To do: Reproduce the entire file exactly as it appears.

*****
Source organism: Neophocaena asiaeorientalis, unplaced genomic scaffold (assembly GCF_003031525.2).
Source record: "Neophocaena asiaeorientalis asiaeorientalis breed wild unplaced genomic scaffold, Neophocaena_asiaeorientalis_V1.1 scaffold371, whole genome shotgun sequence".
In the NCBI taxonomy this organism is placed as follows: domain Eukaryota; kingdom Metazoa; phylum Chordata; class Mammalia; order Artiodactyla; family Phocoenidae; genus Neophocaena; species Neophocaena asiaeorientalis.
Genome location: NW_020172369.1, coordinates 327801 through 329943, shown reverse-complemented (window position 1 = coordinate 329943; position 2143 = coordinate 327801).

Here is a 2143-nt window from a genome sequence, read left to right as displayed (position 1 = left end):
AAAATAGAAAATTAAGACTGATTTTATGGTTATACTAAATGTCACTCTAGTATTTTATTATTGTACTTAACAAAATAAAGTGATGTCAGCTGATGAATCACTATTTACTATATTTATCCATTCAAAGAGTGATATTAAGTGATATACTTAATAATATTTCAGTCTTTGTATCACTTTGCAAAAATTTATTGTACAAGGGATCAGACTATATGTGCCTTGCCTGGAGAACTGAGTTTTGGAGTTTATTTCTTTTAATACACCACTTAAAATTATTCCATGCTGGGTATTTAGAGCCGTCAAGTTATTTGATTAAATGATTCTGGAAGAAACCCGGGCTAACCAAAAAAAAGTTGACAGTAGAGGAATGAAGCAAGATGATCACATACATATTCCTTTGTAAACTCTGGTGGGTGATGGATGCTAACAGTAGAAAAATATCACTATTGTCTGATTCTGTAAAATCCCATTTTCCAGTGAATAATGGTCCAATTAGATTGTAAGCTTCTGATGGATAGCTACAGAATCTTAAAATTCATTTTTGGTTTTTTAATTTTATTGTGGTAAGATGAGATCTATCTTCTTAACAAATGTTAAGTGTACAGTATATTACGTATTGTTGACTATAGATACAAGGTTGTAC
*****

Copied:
Source organism: Neophocaena asiaeorientalis, unplaced genomic scaffold (assembly GCF_003031525.2).
Source record: "Neophocaena asiaeorientalis asiaeorientalis breed wild unplaced genomic scaffold, Neophocaena_asiaeorientalis_V1.1 scaffold371, whole genome shotgun sequence".
In the NCBI taxonomy this organism is placed as follows: domain Eukaryota; kingdom Metazoa; phylum Chordata; class Mammalia; order Artiodactyla; family Phocoenidae; genus Neophocaena; species Neophocaena asiaeorientalis.
Genome location: NW_020172369.1, coordinates 327801 through 329943, shown reverse-complemented (window position 1 = coordinate 329943; position 2143 = coordinate 327801).

Here is a 2143-nt window from a genome sequence, read left to right as displayed (position 1 = left end):
AAAATAGAAAATTAAGACTGATTTTATGGTTATACTAAATGTCACTCTAGTATTTTATTATTGTACTTAACAAAATAAAGTGATGTCAGCTGATGAATCACTATTTACTATATTTATCCATTCAAAGAGTGATATTAAGTGATATACTTAATAATATTTCAGTCTTTGTATCACTTTGCAAAAATTTATTGTACAAGGGATCAGACTATATGTGCCTTGCCTGGAGAACTGAGTTTTGGAGTTTATTTCTTTTAATACACCACTTAAAATTATTCCATGCTGGGTATTTAGAGCCGTCAAGTTATTTGATTAAATGATTCTGGAAGAAACCCGGGCTAACCAAAAAAAAGTTGACAGTAGAGGAATGAAGCAAGATGATCACATACATATTCCTTTGTAAACTCTGGTGGGTGATGGATGCTAACAGTAGAAAAATATCACTATTGTCTGATTCTGTAAAATCCCATTTTCCAGTGAATAATGGTCCAATTAGATTGTAAGCTTCTGATGGATAGCTACAGAATCTTAAAATTCATTTTTGGTTTTTTAATTTTATTGTGGTAAGATGAGATCTATCTTCTTAACAAATGTTAAGTGTACAGTATATTACGTATTGTTGACTATAGATACAAGGTTGTAC